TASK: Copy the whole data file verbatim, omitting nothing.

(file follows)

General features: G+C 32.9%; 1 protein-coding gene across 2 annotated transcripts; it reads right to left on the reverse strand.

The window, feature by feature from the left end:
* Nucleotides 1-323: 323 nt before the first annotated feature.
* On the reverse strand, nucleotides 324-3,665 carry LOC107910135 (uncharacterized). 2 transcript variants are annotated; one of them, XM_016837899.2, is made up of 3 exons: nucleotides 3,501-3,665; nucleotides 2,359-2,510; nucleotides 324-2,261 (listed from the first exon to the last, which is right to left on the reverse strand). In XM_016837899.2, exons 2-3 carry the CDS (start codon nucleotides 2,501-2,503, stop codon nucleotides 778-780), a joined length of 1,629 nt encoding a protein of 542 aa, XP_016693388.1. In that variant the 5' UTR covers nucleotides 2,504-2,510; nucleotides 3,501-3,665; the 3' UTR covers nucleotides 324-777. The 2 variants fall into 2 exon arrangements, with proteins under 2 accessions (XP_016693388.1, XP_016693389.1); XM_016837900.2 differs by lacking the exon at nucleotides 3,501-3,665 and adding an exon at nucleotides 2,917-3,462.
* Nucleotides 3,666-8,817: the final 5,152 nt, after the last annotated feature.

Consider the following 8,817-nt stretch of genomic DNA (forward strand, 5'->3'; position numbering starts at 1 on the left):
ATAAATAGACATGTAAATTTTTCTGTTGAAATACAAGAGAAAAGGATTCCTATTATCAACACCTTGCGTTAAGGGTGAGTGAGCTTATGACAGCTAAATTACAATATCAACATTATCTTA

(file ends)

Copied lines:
General features: G+C 32.9%; 1 protein-coding gene across 2 annotated transcripts; it reads right to left on the reverse strand.

The window, feature by feature from the left end:
* Nucleotides 1-323: 323 nt before the first annotated feature.
* On the reverse strand, nucleotides 324-3,665 carry LOC107910135 (uncharacterized). 2 transcript variants are annotated; one of them, XM_016837899.2, is made up of 3 exons: nucleotides 3,501-3,665; nucleotides 2,359-2,510; nucleotides 324-2,261 (listed from the first exon to the last, which is right to left on the reverse strand). In XM_016837899.2, exons 2-3 carry the CDS (start codon nucleotides 2,501-2,503, stop codon nucleotides 778-780), a joined length of 1,629 nt encoding a protein of 542 aa, XP_016693388.1. In that variant the 5' UTR covers nucleotides 2,504-2,510; nucleotides 3,501-3,665; the 3' UTR covers nucleotides 324-777. The 2 variants fall into 2 exon arrangements, with proteins under 2 accessions (XP_016693388.1, XP_016693389.1); XM_016837900.2 differs by lacking the exon at nucleotides 3,501-3,665 and adding an exon at nucleotides 2,917-3,462.
* Nucleotides 3,666-8,817: the final 5,152 nt, after the last annotated feature.

Consider the following 8,817-nt stretch of genomic DNA (forward strand, 5'->3'; position numbering starts at 1 on the left):
ATAAATAGACATGTAAATTTTTCTGTTGAAATACAAGAGAAAAGGATTCCTATTATCAACACCTTGCGTTAAGGGTGAGTGAGCTTATGACAGCTAAATTACAATATCAACATTATCTTA